The two glasses can be controlled pretty far apart, as long as they are within BLE range. I tested at home. Heart can get Universe's attention at least 15 steps away.

Imagine not using a button but a gesture, a nod or matching heartbeats!

Heart (master=central) : "I like your sophisticated mind <3"
Universe (slave=peripheral) : "I see you. Let's talk." 

Custom parts and enclosures

universe_frame_kittyyeung_OHEnSGoOkS.STL
heart_frame_kittyyeung_yyh8dY3sFX.STL

Schematics

Central and Peripheral devices
Central uses pin 3 for button and 5 for LCD. Peripheral uses pin 6 for LCD.
Lcd pairing circuit zmukcvo6wv

Code

Button control for centralArduino
This is almost the same as the one in the CurieBLE example.
 /*
 * Copyright (c) 2016 Intel Corporation.  All rights reserved.
 * See the bottom of this file for the license terms.
 */

/*
 * Sketch: LedControl.ino
 *
 * Description:
 *   This is a Central sketch that looks for a particular Sevice with a
 *   certain Characteristic from a Peripheral.  Upon succesful discovery,
 *   it reads the state of a button and write that value to the
 *   Peripheral Characteristic.
 *
 * Notes:
 *
 *  - Expected Peripheral Service: 19b10000-e8f2-537e-4f6c-d104768a1214
 *  - Expected Peripheral Characteristic: 19b10001-e8f2-537e-4f6c-d104768a1214
 *  - Expected Peripheral sketch:
 *
 */

#include <CurieBLE.h>

// variables for button
const int buttonPin = 3;
int oldButtonState = LOW;
const int ledPin = 5; // pin to use for the LED


void setup() {
  Serial.begin(9600);

  // configure the button pin as input
  pinMode(buttonPin, INPUT);
    pinMode(ledPin, OUTPUT);

  // initialize the BLE hardware
  BLE.begin();

  Serial.println("BLE Central - LED control");

  // start scanning for peripherals
  BLE.scanForUuid("19b10000-e8f2-537e-4f6c-d104768a1214");
}

void loop() {
  // check if a peripheral has been discovered
  BLEDevice peripheral = BLE.available();

  if (peripheral) {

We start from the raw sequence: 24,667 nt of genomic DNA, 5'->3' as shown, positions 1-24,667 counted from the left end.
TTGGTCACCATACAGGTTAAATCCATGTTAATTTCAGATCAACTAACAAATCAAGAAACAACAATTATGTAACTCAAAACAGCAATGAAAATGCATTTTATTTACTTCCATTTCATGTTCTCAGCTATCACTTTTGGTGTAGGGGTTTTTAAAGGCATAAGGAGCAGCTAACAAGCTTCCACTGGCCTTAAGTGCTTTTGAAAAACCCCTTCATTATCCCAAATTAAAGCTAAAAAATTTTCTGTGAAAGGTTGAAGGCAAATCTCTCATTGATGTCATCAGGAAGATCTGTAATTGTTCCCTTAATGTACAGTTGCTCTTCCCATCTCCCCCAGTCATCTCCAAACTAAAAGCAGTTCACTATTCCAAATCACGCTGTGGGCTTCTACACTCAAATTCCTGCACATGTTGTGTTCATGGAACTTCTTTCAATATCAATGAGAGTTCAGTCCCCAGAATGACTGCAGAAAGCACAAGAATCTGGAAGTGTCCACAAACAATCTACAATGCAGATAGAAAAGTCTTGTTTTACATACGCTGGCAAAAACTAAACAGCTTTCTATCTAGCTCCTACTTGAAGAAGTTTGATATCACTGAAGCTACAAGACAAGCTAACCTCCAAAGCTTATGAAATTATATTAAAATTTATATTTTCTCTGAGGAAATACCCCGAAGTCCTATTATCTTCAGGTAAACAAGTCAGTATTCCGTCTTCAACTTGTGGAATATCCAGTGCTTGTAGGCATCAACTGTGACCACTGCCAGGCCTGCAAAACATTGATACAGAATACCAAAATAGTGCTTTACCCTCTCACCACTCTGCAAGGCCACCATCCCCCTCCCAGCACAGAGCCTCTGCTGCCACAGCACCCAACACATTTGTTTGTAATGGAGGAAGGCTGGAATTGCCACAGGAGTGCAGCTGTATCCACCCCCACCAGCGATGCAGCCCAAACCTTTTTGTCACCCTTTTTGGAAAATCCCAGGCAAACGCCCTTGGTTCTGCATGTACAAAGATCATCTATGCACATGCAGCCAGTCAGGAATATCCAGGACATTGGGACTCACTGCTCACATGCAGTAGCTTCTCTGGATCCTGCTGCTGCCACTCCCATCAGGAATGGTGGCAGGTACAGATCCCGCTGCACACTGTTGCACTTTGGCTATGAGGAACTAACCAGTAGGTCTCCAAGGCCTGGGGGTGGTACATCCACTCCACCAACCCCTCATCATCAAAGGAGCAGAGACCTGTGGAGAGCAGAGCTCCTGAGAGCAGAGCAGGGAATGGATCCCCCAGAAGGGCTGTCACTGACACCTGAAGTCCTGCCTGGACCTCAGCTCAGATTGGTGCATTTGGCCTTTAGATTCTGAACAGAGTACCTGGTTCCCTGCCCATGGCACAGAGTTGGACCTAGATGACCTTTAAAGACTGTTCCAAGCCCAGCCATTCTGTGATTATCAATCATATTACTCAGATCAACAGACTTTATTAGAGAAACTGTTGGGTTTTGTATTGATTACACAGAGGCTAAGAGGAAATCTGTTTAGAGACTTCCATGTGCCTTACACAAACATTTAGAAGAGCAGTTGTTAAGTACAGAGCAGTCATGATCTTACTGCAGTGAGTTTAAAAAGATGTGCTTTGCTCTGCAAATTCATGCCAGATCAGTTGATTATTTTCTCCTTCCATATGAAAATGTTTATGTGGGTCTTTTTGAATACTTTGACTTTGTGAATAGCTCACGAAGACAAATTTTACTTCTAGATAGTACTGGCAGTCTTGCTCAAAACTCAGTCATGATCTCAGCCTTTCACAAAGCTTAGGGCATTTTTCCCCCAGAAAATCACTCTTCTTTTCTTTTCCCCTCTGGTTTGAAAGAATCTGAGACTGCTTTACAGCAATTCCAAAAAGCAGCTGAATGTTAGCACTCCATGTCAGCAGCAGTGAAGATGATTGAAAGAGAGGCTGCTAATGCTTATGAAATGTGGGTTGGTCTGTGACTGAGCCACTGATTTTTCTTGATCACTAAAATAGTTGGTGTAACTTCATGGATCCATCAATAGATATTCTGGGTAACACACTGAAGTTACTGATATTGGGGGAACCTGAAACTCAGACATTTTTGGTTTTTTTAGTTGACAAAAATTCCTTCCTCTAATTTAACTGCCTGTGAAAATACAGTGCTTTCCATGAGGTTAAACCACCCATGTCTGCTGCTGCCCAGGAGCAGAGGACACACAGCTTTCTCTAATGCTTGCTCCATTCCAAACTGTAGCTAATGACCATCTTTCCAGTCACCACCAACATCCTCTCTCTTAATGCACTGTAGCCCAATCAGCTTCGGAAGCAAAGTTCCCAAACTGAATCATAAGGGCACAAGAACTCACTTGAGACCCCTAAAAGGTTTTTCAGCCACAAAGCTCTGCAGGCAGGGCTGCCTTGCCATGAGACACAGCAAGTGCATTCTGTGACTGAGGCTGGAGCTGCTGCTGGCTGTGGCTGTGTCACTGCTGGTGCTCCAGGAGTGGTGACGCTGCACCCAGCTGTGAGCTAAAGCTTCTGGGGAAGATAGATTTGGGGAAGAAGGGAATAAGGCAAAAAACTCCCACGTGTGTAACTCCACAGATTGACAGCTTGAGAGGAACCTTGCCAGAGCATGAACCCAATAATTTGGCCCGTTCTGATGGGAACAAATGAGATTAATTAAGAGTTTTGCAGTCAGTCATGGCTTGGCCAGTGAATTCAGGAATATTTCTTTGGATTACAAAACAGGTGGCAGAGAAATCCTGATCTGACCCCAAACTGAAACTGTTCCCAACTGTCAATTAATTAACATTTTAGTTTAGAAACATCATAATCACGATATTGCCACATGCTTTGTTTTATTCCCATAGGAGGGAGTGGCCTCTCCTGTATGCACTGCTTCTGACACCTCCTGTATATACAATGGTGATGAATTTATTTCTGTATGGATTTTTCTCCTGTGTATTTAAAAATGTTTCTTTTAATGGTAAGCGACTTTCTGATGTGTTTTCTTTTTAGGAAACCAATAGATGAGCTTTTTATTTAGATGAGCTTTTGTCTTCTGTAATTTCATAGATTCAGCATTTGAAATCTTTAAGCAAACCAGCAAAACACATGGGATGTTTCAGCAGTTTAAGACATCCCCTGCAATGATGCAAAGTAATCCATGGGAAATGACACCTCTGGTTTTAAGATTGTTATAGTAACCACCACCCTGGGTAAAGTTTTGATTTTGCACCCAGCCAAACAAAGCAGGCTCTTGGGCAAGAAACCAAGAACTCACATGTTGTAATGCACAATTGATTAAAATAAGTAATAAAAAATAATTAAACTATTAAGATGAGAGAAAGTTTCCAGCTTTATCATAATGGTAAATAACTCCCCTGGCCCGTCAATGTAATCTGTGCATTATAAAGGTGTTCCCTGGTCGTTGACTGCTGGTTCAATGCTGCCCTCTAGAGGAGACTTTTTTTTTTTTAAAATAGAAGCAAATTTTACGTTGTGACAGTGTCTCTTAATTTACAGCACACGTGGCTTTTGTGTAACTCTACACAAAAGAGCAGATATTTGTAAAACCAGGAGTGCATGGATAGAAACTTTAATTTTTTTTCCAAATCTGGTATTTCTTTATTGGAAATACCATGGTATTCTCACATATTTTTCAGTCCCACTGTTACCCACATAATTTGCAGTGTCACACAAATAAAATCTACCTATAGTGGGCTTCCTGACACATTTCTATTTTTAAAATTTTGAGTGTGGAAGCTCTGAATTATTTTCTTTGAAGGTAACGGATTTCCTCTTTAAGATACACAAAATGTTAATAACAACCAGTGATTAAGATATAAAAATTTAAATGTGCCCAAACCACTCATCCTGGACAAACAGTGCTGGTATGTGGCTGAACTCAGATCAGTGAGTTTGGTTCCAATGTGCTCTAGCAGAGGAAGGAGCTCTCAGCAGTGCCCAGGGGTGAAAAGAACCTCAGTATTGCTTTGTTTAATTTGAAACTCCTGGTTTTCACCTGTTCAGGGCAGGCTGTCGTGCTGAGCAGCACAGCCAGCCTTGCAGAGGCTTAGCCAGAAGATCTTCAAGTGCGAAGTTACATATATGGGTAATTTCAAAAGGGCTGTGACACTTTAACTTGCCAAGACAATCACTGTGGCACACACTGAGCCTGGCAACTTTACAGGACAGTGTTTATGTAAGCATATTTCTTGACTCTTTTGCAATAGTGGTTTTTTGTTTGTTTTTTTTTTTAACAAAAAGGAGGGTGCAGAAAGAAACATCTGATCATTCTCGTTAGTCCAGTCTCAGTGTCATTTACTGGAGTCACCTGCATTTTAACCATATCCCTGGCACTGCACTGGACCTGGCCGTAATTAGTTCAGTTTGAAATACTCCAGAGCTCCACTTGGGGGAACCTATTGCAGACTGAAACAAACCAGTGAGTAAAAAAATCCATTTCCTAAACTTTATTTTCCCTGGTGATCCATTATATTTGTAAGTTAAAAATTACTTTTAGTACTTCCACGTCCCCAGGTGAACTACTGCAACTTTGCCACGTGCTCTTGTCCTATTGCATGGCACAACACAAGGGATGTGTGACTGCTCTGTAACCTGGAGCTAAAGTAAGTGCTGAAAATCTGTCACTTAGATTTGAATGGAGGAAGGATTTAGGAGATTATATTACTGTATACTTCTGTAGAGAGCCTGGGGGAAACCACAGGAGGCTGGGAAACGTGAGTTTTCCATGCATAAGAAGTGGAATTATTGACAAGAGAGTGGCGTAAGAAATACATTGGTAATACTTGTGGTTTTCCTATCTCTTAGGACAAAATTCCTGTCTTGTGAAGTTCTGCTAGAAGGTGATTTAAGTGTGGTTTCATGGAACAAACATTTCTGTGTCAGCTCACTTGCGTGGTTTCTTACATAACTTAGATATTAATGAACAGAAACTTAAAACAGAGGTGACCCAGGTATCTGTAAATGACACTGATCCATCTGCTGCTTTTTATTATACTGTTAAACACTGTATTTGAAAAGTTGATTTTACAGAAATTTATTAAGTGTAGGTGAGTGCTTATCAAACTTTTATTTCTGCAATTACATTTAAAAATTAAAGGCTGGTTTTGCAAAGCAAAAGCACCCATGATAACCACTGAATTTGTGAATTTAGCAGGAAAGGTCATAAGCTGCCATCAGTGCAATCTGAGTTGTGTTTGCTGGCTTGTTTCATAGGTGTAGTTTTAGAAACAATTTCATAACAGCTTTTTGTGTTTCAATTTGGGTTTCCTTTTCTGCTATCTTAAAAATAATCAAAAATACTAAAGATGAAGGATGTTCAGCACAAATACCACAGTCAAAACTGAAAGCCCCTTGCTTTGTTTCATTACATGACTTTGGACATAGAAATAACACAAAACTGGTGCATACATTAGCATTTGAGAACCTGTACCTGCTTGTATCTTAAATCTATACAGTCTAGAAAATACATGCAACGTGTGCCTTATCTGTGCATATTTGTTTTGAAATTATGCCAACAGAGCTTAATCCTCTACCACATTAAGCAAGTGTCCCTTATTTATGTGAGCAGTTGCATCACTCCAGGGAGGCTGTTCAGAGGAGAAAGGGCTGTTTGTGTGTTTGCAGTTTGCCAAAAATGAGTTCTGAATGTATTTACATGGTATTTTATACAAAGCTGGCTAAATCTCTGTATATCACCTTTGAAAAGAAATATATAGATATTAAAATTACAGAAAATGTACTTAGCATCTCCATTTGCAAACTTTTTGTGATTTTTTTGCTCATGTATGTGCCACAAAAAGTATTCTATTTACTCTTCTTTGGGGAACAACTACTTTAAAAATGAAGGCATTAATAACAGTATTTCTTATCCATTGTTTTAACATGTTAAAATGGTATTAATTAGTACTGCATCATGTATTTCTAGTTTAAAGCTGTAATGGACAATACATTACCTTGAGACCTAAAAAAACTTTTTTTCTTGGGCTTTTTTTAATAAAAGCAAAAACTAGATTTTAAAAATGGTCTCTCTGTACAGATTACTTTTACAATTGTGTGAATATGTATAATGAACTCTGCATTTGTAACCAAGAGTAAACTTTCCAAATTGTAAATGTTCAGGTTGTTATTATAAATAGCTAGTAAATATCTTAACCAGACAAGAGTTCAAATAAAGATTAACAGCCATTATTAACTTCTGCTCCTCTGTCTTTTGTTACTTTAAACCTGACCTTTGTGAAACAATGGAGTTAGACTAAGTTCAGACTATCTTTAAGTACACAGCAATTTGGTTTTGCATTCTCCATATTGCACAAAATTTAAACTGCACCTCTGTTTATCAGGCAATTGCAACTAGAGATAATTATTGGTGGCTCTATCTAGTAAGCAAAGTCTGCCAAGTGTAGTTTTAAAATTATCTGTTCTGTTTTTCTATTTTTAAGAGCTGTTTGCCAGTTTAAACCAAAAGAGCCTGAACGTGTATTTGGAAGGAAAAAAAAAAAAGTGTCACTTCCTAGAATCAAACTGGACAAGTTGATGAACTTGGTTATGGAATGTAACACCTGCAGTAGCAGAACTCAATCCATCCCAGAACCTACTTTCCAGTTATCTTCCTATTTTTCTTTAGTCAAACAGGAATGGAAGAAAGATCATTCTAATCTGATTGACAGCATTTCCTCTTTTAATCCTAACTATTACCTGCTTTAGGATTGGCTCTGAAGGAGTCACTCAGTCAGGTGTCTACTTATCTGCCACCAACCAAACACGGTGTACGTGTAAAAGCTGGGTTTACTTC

// discovered a peripheral, print out address, local name, and advertised service
    Serial.print("Found ");
    Serial.print(peripheral.address());
    Serial.print(" '");
    Serial.print(peripheral.localName());
    Serial.print("' ");
    Serial.print(peripheral.advertisedServiceUuid());
    Serial.println();

    // stop scanning
    BLE.stopScan();

    controlLed(peripheral);

    // peripheral disconnected, start scanning again
    BLE.scanForUuid("19b10000-e8f2-537e-4f6c-d104768a1214");
  }
}

void controlLed(BLEDevice peripheral) {
  // connect to the peripheral
  Serial.println("Connecting ...");

  if (peripheral.connect()) {
    Serial.println("Connected");
  } else {
    Serial.println("Failed to connect!");
    return;
  }

  // discover peripheral attributes
  Serial.println("Discovering attributes ...");
  if (peripheral.discoverAttributes()) {
    Serial.println("Attributes discovered");
  } else {
    Serial.println("Attribute discovery failed!");
    peripheral.disconnect();
    return;
  }

  // retrieve the LED characteristic
  BLECharacteristic ledCharacteristic = peripheral.characteristic("19b10001-e8f2-537e-4f6c-d104768a1214");

  if (!ledCharacteristic) {
    Serial.println("Peripheral does not have LED characteristic!");
    peripheral.disconnect();
    return;
  } else if (!ledCharacteristic.canWrite()) {
    Serial.println("Peripheral does not have a writable LED characteristic!");
    peripheral.disconnect();
    return;
  }

  while (peripheral.connected()) {
    // while the peripheral is connection

    // read the button pin
    int buttonState = digitalRead(buttonPin);

    if (oldButtonState != buttonState) {
      // button changed
      oldButtonState = buttonState;

      if (buttonState) {
        Serial.println("button pressed");

        // button is pressed, write 0x01 to turn the LED on
        ledCharacteristic.writeByte(0x01);
        digitalWrite(ledPin, LOW); 
      } else {
        Serial.println("button released");

        // button is released, write 0x00 to turn the LED of
        ledCharacteristic.writeByte(0x00);
        digitalWrite(ledPin, HIGH); 
      }
    }
  }

  Serial.println("Peripheral disconnected");
}

/*
  Arduino BLE Central LED Control example
  Copyright (c) 2016 Arduino LLC. All right reserved.

  This library is free software; you can redistribute it and/or
  modify it under the terms of the GNU Lesser General Public
  License as published by the Free Software Foundation; either
  version 2.1 of the License, or (at your option) any later version.

  This library is distributed in the hope that it will be useful,
  but WITHOUT ANY WARRANTY; without even the implied warranty of
  MERCHANTABILITY or FITNESS FOR A PARTICULAR PURPOSE. See the GNU
  Lesser General Public License for more details.

  You should have received a copy of the GNU Lesser General Public
  License along with this library; if not, write to the Free Software
  Foundation, Inc., 51 Franklin St, Fifth Floor, Boston, MA 02110-1301 USA
*/